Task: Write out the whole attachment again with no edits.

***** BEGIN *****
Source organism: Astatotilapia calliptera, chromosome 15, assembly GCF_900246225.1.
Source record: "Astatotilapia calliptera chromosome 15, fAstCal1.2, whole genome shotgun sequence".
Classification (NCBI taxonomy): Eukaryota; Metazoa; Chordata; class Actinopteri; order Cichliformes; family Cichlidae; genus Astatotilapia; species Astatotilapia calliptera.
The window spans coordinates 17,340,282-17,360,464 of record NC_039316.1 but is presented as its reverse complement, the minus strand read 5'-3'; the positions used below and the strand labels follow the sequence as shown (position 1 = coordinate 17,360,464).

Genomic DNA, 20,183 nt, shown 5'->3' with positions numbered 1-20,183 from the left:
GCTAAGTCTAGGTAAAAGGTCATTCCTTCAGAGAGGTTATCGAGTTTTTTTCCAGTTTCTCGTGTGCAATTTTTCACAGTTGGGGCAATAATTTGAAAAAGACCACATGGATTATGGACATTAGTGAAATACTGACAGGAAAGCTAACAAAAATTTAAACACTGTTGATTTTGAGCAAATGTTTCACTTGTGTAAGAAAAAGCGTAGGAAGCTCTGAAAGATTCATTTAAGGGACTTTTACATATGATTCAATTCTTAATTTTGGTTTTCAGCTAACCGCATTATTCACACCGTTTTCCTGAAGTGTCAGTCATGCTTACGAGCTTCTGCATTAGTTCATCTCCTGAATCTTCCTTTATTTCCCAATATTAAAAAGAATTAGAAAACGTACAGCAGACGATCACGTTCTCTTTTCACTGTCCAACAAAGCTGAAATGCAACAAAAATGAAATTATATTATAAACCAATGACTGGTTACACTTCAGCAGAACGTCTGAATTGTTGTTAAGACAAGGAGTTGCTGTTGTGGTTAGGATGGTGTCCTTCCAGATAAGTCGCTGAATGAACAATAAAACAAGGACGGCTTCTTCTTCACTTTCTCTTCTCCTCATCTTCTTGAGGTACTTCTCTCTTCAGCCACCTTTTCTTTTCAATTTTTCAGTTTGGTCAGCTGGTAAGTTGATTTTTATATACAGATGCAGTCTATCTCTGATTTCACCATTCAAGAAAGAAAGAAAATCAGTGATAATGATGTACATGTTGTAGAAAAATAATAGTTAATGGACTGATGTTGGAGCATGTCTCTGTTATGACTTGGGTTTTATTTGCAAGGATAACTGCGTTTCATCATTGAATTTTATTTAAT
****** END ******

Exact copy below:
Source organism: Astatotilapia calliptera, chromosome 15, assembly GCF_900246225.1.
Source record: "Astatotilapia calliptera chromosome 15, fAstCal1.2, whole genome shotgun sequence".
Classification (NCBI taxonomy): Eukaryota; Metazoa; Chordata; class Actinopteri; order Cichliformes; family Cichlidae; genus Astatotilapia; species Astatotilapia calliptera.
The window spans coordinates 17,340,282-17,360,464 of record NC_039316.1 but is presented as its reverse complement, the minus strand read 5'-3'; the positions used below and the strand labels follow the sequence as shown (position 1 = coordinate 17,360,464).

Genomic DNA, 20,183 nt, shown 5'->3' with positions numbered 1-20,183 from the left:
GCTAAGTCTAGGTAAAAGGTCATTCCTTCAGAGAGGTTATCGAGTTTTTTTCCAGTTTCTCGTGTGCAATTTTTCACAGTTGGGGCAATAATTTGAAAAAGACCACATGGATTATGGACATTAGTGAAATACTGACAGGAAAGCTAACAAAAATTTAAACACTGTTGATTTTGAGCAAATGTTTCACTTGTGTAAGAAAAAGCGTAGGAAGCTCTGAAAGATTCATTTAAGGGACTTTTACATATGATTCAATTCTTAATTTTGGTTTTCAGCTAACCGCATTATTCACACCGTTTTCCTGAAGTGTCAGTCATGCTTACGAGCTTCTGCATTAGTTCATCTCCTGAATCTTCCTTTATTTCCCAATATTAAAAAGAATTAGAAAACGTACAGCAGACGATCACGTTCTCTTTTCACTGTCCAACAAAGCTGAAATGCAACAAAAATGAAATTATATTATAAACCAATGACTGGTTACACTTCAGCAGAACGTCTGAATTGTTGTTAAGACAAGGAGTTGCTGTTGTGGTTAGGATGGTGTCCTTCCAGATAAGTCGCTGAATGAACAATAAAACAAGGACGGCTTCTTCTTCACTTTCTCTTCTCCTCATCTTCTTGAGGTACTTCTCTCTTCAGCCACCTTTTCTTTTCAATTTTTCAGTTTGGTCAGCTGGTAAGTTGATTTTTATATACAGATGCAGTCTATCTCTGATTTCACCATTCAAGAAAGAAAGAAAATCAGTGATAATGATGTACATGTTGTAGAAAAATAATAGTTAATGGACTGATGTTGGAGCATGTCTCTGTTATGACTTGGGTTTTATTTGCAAGGATAACTGCGTTTCATCATTGAATTTTATTTAAT